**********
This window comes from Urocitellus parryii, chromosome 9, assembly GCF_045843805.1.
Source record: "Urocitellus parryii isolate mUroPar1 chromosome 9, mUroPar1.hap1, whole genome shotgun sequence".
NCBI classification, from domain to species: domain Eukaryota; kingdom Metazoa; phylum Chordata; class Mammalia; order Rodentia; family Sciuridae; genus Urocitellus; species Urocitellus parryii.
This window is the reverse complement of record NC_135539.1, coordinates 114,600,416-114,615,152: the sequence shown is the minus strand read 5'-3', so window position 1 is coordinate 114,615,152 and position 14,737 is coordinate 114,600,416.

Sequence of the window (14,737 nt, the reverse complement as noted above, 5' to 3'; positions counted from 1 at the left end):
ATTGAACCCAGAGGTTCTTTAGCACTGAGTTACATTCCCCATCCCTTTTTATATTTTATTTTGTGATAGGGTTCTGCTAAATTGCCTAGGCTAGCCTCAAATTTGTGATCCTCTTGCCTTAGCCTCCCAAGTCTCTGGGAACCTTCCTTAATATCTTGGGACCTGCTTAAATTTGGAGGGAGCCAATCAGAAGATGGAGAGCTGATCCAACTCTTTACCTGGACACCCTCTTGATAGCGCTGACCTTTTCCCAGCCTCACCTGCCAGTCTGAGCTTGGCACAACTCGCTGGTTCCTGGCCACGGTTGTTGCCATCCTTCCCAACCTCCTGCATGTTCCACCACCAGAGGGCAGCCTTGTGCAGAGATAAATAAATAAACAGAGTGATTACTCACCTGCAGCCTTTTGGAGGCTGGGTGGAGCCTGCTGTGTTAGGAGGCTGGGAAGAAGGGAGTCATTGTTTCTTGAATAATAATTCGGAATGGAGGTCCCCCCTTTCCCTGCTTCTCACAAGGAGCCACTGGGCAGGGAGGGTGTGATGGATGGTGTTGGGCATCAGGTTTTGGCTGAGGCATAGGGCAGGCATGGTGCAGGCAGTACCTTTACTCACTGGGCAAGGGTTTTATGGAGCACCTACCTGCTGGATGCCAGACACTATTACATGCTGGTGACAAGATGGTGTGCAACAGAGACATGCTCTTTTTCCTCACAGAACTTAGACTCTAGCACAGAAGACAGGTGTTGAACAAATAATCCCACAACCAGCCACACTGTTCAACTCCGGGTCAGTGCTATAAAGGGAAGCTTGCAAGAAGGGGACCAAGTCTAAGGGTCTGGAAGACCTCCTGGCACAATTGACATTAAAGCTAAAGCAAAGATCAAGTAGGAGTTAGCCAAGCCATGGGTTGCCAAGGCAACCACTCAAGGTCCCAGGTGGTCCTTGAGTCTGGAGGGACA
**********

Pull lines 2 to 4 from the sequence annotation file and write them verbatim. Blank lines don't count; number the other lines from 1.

Source record: "Urocitellus parryii isolate mUroPar1 chromosome 9, mUroPar1.hap1, whole genome shotgun sequence".
NCBI classification, from domain to species: domain Eukaryota; kingdom Metazoa; phylum Chordata; class Mammalia; order Rodentia; family Sciuridae; genus Urocitellus; species Urocitellus parryii.
This window is the reverse complement of record NC_135539.1, coordinates 114,600,416-114,615,152: the sequence shown is the minus strand read 5'-3', so window position 1 is coordinate 114,615,152 and position 14,737 is coordinate 114,600,416.